1 Amazing Technique for Speakers

A Completed Graphic Facilitation Wall Poster by Ron Cougler

Early in May my husband and I tripped out to Victoria, B.C. so that he could attend a conference with our daughter and I could add quality granddaughter time to my writing day. And we both loved the change of pace. I worked on the opening chapter of a new book in preparation for a Barbara Kyle course back in Toronto but Ron–he and our daughter learned something completely new and exciting.

Graphic Facilitation

Now this technique involves either one (speaker draws while talking) or two people (one person talks and one draws) and the wall poster is done during the talk. The audience members watch representational graphics for whatever the speaker is saying come alive before their very eyes.

Why is this so exciting? Well for all you doodlers out there, this takes drawing to a whole new level. And the old adage ‘a picture is worth a thousand words’ reminds us that learning is enhanced with visual images. I put my picture on my website but I could just as easily have described myself. The problem is that would take longer to write and longer to read. In this instant gratification society the picture is the way to go.

Why am I, a writer, so pumped about this technique? I love anything that’s new and innovative. And a lifelong teacher, I recognize the absolute necessity of grabbing the attention of my audience. Don’t you think this would do it for you? Picture yourself entering a business meeting, sitting in one of the hard chairs, all lined up in a row facing the podium. You settle yourself and check your watch. The speaker arrives with someone accompanying her. He goes to the back wall and tapes up a 4′ by 8′ length of paper from a roll. As the speaker makes sure her mic is on the facilitator arranges a wide variety of markers on a small table to his left. And then the session begins.

The speaker introduces herself and her graphic facilitator. As she talks he draws and writes. You are mesmerized. Her words become pictures in lovely colors, arrows, bubble letters, all relating to what the speaker is saying. This is graphic facilitation. It is known by a few other terms such as visual representation and graphic recording. If you Google the term amazing applications and explanatory facts will appear. You can use this process to lead your group toward a common goal.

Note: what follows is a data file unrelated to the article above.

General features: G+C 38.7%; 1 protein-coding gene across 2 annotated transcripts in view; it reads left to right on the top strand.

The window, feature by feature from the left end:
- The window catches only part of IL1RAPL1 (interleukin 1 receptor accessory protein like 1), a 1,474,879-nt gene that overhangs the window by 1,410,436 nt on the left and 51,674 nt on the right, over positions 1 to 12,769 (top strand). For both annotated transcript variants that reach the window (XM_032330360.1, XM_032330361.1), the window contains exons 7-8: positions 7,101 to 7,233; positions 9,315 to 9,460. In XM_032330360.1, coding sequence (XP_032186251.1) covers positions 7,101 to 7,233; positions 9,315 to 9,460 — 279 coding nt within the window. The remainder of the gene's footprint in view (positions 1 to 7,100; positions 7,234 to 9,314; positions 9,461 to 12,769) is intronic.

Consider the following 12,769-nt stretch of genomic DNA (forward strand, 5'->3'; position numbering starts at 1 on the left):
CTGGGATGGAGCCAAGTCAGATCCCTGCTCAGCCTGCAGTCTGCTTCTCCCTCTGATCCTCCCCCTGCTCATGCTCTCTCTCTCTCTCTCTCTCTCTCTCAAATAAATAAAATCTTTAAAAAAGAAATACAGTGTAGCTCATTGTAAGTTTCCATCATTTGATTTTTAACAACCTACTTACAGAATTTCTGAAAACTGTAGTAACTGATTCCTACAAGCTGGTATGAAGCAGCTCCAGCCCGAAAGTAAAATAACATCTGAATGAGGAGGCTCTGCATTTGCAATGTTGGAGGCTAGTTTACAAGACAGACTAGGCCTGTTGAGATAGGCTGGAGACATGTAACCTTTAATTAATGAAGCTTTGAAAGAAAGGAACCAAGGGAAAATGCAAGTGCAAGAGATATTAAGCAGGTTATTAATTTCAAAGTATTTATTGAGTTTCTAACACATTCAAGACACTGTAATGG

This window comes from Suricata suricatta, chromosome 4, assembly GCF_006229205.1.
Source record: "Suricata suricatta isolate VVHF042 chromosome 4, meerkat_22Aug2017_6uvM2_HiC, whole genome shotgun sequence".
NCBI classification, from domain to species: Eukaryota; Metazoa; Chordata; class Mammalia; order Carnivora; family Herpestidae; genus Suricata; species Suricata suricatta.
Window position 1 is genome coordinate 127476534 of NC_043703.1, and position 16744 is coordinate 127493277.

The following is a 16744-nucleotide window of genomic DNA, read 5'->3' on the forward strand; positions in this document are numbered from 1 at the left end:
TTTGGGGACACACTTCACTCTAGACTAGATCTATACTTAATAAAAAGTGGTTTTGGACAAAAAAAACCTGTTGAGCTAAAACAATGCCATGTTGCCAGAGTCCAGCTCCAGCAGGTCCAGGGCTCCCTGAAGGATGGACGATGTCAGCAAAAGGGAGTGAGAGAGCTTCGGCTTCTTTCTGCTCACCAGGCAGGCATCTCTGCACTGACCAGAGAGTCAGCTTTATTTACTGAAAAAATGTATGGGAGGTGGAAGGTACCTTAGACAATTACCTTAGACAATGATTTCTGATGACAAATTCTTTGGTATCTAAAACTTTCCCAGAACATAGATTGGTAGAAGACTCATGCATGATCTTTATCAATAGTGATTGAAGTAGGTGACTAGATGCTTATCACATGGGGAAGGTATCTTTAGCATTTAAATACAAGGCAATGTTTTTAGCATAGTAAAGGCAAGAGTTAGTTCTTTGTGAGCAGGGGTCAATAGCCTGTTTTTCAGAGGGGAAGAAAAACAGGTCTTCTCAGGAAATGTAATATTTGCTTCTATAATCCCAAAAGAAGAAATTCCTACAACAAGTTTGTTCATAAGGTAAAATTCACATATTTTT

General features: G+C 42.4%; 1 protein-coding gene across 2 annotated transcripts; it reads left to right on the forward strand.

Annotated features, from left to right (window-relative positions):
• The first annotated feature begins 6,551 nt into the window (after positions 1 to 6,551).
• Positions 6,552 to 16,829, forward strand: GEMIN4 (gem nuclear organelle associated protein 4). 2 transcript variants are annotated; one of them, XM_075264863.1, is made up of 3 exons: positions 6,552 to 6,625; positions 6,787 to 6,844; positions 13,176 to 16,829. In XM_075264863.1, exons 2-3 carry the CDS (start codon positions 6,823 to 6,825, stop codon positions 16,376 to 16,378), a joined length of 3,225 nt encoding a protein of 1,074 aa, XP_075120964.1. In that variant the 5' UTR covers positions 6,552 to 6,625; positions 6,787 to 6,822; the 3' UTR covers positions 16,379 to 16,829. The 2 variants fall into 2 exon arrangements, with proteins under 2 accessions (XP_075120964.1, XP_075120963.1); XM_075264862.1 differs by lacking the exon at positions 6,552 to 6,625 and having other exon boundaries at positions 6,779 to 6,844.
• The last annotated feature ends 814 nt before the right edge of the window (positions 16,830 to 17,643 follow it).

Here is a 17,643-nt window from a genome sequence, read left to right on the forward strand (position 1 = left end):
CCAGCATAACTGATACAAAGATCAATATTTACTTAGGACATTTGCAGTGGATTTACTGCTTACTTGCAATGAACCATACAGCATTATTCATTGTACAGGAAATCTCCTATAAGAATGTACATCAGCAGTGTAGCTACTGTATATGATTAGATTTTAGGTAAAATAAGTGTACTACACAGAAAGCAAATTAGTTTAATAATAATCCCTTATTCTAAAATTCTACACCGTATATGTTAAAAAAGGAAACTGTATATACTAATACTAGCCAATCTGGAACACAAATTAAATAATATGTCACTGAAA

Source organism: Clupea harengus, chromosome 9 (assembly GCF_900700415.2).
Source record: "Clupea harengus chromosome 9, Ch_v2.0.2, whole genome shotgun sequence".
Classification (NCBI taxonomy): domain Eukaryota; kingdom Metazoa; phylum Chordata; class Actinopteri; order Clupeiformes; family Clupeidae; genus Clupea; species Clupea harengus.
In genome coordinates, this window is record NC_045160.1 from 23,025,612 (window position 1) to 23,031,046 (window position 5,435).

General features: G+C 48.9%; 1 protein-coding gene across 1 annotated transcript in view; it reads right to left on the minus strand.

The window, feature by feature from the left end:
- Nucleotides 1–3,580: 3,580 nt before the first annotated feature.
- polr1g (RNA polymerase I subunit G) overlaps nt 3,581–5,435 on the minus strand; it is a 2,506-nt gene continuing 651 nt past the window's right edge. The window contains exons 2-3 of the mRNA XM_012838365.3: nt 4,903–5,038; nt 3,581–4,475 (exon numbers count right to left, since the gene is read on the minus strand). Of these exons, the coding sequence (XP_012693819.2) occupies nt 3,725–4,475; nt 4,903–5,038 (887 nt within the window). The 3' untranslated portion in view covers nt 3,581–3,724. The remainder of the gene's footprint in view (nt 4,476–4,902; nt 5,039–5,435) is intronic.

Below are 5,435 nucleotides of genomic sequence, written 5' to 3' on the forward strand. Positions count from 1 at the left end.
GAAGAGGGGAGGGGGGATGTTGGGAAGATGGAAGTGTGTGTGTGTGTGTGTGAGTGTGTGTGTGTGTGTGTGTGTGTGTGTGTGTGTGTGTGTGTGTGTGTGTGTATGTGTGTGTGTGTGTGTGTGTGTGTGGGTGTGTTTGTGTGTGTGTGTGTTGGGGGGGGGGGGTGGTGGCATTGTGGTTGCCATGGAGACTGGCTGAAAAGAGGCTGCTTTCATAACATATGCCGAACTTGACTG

In the poster above, entitled Useful Findings About How People View Websites, information pertaining to the subject is incorporated into icons, and structured by a numbering system. Other structures might include arrows joining ideas and taking the eye to the desired outcome of the meeting. This works well in business and private sector meetings.

The Documentation Plan for Diamond by Ron Cougler

What about writing? What about historical fiction, which is the primary subject of this blog? It can work here, too, folks. And when we can get our ducks in a row, Ron and I are going to do a video to demonstrate just how this works. Look for that in the coming weeks.

How do you incorporate new ideas and technologies into your writing? Or your life? Do you agree that innovation is paramount in learning? Consider leaving a comment with your views.

Ron’s website for graphic facilitation is here.


17 thoughts on “1 Amazing Technique for Speakers

  1. Well I liked the information on the 1st graphic about how people read a website. Interesting to note that people read in a F visually, and only spend about 6 seconds reading and don’t scroll, and give more attention to the left side of the screen. So interesting! I will have to look at my websites and see if I can make visual adjustments based on this info! I can see that a speaker would be more effective with a graphic facilitator. The colors and drawings do draw attention! I can’t draw, so I would need a 2nd person, or maybe use Power Point to do something similar. I found this interesting. I don’t use new hardware, but I do like to use new software. I can learn software on my own, but I don’t know how to set up and use hardware. Luckily my husband does. I have been using the internet for 16 years, and I started using computers in 1978, when we had to type up cards to feed into the computer. I was on Myspace, and then switched to Facebook. I started my blog this year. I use new technological innovations in my whole life! It keeps me from getting too old-fashioned. I like to learn new things! Thanks Elaine for showing us how this graphic illustration idea works!